February 2002
breakthroughonskis.com   
skitechnique
The hidden bonus of foot-to-foot skiing
  Long time readers of my ski technique articles might think that I have said just about all I have to say on the subject of foot-to-foot skiing: moving to the new ski, the outside ski, and staying balanced there while that ski flexes under your weight and carves a beautiful arc. Almost, but not quite. In the context of exploring and developing ease, efficiency, and relaxation on skis, I want to underscore one last, vital advantage of this style of riding and working one ski at a time:

It’s a helluva way to avoid tired legs, to rest and recover in the thick of the action.

I mean, of course, that while one leg is supporting all your weight, the other one is taking a break, more or less relaxed, not really working. This alternation of tension and repose, first one leg then the other, is a large part of what I sometimes call aerobic skiing - skiing where you can rest and recover your strength while moving down the mountain.

Try this easy experiment. I am going to assume that you can already ski down a moderate slope, either in the way I have been proposing in almost all of my ski-instructional writing and video tapes - by shifting totally onto the outside ski of each turn - or in the exact opposite way, by standing solidly on both feet, both skis. Maybe the turns won’t be quite as good, but what the heck. Pick a very long slope and son two successive rusn, ski it both ways: first foot to foot, and then, right afterward, with your weight as equally distributed as possible on both skis. I’m confident that you’ll feel the difference. Carrying weight on both legs, both feet, all the time - although necessary, for example, in deep snow - is a good recipe for increased muscle fatigue. Imagine hopping down the street on both feet compared to simply walking. The reason we can hike 20 miles in a long day and not be cramped up at the end is that when walking, one leg works while one leg relaxes, every other step. The same principle applies in efficient skiing.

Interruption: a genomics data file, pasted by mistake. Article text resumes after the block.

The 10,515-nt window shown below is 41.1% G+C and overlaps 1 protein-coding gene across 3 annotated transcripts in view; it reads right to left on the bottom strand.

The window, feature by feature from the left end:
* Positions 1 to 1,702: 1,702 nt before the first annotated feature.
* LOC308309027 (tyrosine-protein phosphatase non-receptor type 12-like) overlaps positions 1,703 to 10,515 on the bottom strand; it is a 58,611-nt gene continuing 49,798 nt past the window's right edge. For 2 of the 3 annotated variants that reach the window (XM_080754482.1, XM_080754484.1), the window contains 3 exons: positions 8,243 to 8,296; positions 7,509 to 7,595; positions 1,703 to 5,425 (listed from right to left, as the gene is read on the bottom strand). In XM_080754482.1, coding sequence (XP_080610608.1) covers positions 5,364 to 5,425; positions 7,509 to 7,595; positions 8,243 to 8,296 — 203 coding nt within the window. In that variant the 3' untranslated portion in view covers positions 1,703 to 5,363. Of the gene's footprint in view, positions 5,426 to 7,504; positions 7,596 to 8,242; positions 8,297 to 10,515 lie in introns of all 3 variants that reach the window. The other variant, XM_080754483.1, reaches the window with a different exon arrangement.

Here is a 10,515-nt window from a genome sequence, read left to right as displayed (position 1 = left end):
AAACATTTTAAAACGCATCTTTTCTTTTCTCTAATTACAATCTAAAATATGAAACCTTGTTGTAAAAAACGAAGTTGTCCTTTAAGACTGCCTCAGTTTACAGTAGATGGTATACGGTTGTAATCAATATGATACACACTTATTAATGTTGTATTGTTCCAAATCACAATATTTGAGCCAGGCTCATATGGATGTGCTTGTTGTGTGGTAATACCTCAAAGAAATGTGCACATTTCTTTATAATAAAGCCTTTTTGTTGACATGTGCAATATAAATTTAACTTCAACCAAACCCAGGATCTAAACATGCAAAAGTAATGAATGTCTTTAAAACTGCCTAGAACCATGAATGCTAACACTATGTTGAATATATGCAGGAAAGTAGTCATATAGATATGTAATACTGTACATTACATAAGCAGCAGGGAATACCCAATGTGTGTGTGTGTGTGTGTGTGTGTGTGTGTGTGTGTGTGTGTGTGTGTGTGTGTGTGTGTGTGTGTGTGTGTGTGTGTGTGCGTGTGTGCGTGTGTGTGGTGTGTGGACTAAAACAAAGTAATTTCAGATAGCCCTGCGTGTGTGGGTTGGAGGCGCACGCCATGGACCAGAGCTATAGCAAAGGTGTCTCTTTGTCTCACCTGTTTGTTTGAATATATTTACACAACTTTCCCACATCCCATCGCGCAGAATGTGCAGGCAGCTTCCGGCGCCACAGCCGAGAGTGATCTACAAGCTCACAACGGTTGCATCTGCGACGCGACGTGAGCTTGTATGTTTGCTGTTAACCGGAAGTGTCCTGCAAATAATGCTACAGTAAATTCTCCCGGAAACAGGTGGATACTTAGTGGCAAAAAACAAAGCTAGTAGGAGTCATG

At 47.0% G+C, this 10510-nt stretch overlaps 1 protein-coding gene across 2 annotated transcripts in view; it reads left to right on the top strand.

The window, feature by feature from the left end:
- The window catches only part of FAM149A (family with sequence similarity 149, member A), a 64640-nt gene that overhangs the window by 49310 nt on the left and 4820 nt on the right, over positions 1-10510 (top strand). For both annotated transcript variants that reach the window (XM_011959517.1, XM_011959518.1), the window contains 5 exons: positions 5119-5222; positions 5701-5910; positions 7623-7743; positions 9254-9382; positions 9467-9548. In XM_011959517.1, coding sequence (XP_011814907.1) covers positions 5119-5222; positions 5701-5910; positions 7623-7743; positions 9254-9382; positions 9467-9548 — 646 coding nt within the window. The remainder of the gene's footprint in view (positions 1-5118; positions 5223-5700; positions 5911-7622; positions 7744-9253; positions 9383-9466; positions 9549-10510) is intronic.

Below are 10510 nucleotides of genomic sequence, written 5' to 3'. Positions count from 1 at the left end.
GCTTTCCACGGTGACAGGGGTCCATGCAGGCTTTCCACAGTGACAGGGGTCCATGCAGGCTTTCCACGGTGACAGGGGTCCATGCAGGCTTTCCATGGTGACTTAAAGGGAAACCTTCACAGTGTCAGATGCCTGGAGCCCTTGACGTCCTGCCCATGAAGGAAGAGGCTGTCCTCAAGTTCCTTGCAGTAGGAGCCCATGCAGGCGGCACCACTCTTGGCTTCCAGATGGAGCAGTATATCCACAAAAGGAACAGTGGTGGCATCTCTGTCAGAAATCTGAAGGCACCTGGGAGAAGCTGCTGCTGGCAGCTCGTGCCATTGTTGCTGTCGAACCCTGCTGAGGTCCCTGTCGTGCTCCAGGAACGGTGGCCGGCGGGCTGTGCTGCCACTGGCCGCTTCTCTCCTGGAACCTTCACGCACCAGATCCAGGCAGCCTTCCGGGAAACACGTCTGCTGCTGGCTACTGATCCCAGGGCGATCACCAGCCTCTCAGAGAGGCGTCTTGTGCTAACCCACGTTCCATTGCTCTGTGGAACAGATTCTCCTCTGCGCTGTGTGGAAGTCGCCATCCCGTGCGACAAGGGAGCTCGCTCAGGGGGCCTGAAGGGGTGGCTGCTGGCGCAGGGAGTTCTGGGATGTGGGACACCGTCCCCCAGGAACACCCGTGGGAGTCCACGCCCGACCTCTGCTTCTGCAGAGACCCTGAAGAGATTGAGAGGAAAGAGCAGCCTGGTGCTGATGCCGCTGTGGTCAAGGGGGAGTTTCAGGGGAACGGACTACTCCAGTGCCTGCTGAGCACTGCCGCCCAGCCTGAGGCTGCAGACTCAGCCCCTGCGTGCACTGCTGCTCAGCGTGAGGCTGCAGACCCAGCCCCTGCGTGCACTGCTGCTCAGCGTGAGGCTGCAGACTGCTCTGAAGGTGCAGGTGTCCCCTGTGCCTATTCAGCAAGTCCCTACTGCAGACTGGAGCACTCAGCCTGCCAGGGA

Not that you really needed one more reason to feel good about skiing with strong weight shift, skiing from foot to foot, but there it is. Of course, just making a better carved turn should be reason enough, and I’m sure it is.

[a short excerpt adapted from chapter 9 of
Breakthrough on the New Skis]

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 February 2002
 BreakthroughOnSkis.com  
Photos at top of page:
conservation of energy through foot-to-foot skiing,
filmed by Edgar Boyles
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© Lito Tejada-Flores unless otherwise credited.